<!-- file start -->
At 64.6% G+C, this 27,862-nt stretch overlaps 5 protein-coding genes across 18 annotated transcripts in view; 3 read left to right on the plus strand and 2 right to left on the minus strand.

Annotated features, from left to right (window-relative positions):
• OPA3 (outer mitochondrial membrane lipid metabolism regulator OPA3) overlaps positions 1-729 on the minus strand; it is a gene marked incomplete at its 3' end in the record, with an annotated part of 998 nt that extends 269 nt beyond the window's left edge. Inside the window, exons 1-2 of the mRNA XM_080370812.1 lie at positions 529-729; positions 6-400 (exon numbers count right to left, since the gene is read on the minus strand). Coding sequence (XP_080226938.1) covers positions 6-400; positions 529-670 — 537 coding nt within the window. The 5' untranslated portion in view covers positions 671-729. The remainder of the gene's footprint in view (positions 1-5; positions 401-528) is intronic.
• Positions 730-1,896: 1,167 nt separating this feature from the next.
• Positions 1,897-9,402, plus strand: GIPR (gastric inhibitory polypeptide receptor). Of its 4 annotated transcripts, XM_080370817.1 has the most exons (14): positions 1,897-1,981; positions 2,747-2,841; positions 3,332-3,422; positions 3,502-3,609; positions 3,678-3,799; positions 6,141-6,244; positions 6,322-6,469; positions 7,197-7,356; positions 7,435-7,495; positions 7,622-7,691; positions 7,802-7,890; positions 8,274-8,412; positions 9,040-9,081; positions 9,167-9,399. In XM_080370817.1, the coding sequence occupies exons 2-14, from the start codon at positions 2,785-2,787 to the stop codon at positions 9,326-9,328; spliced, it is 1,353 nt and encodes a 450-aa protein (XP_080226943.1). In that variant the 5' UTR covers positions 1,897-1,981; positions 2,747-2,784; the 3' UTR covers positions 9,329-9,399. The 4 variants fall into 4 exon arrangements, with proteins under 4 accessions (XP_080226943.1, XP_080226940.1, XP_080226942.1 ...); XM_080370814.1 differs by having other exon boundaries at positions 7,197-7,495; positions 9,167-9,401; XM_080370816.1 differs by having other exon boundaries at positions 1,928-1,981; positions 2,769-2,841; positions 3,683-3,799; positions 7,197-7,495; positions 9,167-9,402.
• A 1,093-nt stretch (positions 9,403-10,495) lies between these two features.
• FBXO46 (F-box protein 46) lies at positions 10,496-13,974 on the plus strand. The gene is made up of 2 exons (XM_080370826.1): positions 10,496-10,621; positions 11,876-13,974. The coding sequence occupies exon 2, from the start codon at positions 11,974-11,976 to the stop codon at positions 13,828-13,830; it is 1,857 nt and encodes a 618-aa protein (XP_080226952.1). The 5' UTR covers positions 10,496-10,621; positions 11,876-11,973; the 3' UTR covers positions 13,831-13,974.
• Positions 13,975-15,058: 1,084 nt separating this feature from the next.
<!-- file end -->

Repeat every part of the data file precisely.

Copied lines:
At 64.6% G+C, this 27,862-nt stretch overlaps 5 protein-coding genes across 18 annotated transcripts in view; 3 read left to right on the plus strand and 2 right to left on the minus strand.

Annotated features, from left to right (window-relative positions):
• OPA3 (outer mitochondrial membrane lipid metabolism regulator OPA3) overlaps positions 1-729 on the minus strand; it is a gene marked incomplete at its 3' end in the record, with an annotated part of 998 nt that extends 269 nt beyond the window's left edge. Inside the window, exons 1-2 of the mRNA XM_080370812.1 lie at positions 529-729; positions 6-400 (exon numbers count right to left, since the gene is read on the minus strand). Coding sequence (XP_080226938.1) covers positions 6-400; positions 529-670 — 537 coding nt within the window. The 5' untranslated portion in view covers positions 671-729. The remainder of the gene's footprint in view (positions 1-5; positions 401-528) is intronic.
• Positions 730-1,896: 1,167 nt separating this feature from the next.
• Positions 1,897-9,402, plus strand: GIPR (gastric inhibitory polypeptide receptor). Of its 4 annotated transcripts, XM_080370817.1 has the most exons (14): positions 1,897-1,981; positions 2,747-2,841; positions 3,332-3,422; positions 3,502-3,609; positions 3,678-3,799; positions 6,141-6,244; positions 6,322-6,469; positions 7,197-7,356; positions 7,435-7,495; positions 7,622-7,691; positions 7,802-7,890; positions 8,274-8,412; positions 9,040-9,081; positions 9,167-9,399. In XM_080370817.1, the coding sequence occupies exons 2-14, from the start codon at positions 2,785-2,787 to the stop codon at positions 9,326-9,328; spliced, it is 1,353 nt and encodes a 450-aa protein (XP_080226943.1). In that variant the 5' UTR covers positions 1,897-1,981; positions 2,747-2,784; the 3' UTR covers positions 9,329-9,399. The 4 variants fall into 4 exon arrangements, with proteins under 4 accessions (XP_080226943.1, XP_080226940.1, XP_080226942.1 ...); XM_080370814.1 differs by having other exon boundaries at positions 7,197-7,495; positions 9,167-9,401; XM_080370816.1 differs by having other exon boundaries at positions 1,928-1,981; positions 2,769-2,841; positions 3,683-3,799; positions 7,197-7,495; positions 9,167-9,402.
• A 1,093-nt stretch (positions 9,403-10,495) lies between these two features.
• FBXO46 (F-box protein 46) lies at positions 10,496-13,974 on the plus strand. The gene is made up of 2 exons (XM_080370826.1): positions 10,496-10,621; positions 11,876-13,974. The coding sequence occupies exon 2, from the start codon at positions 11,974-11,976 to the stop codon at positions 13,828-13,830; it is 1,857 nt and encodes a 618-aa protein (XP_080226952.1). The 5' UTR covers positions 10,496-10,621; positions 11,876-11,973; the 3' UTR covers positions 13,831-13,974.
• Positions 13,975-15,058: 1,084 nt separating this feature from the next.